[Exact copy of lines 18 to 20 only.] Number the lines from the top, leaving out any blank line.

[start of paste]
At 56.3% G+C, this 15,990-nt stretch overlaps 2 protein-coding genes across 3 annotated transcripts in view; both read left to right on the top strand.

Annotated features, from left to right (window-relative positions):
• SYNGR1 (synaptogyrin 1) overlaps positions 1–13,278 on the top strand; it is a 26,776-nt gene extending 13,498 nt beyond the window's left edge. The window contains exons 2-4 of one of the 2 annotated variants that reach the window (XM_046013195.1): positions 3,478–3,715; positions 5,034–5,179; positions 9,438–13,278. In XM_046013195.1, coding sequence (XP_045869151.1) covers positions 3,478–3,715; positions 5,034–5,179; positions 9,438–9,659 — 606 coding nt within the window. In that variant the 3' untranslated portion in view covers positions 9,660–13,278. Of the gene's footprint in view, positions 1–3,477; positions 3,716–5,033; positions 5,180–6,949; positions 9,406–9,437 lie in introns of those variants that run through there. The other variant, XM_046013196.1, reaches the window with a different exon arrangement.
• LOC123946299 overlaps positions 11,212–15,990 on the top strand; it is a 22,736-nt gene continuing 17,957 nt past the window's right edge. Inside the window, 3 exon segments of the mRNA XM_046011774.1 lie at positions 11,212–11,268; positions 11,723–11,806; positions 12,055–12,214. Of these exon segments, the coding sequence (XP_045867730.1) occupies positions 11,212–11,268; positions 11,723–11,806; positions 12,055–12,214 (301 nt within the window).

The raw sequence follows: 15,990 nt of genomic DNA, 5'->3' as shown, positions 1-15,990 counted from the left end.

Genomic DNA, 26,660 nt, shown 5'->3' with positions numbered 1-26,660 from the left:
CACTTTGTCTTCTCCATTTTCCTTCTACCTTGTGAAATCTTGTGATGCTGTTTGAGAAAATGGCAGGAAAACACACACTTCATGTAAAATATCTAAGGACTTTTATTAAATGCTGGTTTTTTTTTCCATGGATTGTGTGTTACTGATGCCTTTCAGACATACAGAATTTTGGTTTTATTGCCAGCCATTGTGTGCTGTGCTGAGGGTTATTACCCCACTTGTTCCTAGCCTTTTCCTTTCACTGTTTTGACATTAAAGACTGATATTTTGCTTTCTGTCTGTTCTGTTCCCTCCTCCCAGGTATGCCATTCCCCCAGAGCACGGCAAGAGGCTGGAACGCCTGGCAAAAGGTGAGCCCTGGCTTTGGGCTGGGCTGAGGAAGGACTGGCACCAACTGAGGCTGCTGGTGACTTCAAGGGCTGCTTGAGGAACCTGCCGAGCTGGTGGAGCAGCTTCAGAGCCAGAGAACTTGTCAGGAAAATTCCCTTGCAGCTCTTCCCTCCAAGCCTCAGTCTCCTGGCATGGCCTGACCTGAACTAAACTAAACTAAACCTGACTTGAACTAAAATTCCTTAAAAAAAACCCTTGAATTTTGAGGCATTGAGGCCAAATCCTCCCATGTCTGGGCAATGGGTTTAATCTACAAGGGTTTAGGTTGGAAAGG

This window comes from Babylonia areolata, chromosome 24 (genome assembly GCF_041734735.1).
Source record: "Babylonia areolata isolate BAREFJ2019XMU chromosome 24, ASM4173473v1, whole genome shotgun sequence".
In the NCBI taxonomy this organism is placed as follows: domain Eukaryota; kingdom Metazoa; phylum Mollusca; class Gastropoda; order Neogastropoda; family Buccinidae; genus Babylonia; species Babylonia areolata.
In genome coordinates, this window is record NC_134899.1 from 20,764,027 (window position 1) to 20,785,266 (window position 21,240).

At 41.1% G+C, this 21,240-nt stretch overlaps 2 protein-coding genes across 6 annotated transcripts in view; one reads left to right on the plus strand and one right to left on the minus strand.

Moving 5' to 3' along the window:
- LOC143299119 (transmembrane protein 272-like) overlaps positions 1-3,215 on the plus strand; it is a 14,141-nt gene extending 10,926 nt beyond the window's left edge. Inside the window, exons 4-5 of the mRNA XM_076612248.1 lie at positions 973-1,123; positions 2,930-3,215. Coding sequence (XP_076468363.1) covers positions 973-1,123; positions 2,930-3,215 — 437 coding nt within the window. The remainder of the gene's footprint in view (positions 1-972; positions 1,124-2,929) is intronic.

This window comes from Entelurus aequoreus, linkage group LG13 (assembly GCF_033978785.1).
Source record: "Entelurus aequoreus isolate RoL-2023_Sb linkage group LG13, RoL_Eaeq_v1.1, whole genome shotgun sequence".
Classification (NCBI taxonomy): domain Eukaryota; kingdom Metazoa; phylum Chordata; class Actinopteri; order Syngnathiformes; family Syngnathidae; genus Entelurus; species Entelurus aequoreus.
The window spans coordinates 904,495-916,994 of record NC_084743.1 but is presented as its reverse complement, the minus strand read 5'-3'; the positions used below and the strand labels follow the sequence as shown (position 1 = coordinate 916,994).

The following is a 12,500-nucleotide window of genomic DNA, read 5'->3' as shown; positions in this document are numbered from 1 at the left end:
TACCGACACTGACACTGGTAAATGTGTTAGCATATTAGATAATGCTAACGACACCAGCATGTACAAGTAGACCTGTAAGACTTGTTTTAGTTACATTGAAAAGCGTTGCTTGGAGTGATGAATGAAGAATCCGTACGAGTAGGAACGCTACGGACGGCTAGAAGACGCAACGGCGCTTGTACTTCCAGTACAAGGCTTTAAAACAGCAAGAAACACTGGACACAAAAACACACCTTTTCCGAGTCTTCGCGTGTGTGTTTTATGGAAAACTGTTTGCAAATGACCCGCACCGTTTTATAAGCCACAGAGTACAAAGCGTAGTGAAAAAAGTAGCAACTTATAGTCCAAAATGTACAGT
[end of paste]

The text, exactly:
The window spans coordinates 904,495-916,994 of record NC_084743.1 but is presented as its reverse complement, the minus strand read 5'-3'; the positions used below and the strand labels follow the sequence as shown (position 1 = coordinate 916,994).

The following is a 12,500-nucleotide window of genomic DNA, read 5'->3' as shown; positions in this document are numbered from 1 at the left end:
TACCGACACTGACACTGGTAAATGTGTTAGCATATTAGATAATGCTAACGACACCAGCATGTACAAGTAGACCTGTAAGACTTGTTTTAGTTACATTGAAAAGCGTTGCTTGGAGTGATGAATGAAGAATCCGTACGAGTAGGAACGCTACGGACGGCTAGAAGACGCAACGGCGCTTGTACTTCCAGTACAAGGCTTTAAAACAGCAAGAAACACTGGACACAAAAACACACCTTTTCCGAGTCTTCGCGTGTGTGTTTTATGGAAAACTGTTTGCAAATGACCCGCACCGTTTTATAAGCCACAGAGTACAAAGCGTAGTGAAAAAAGTAGCAACTTATAGTCCAAAATGTACAGT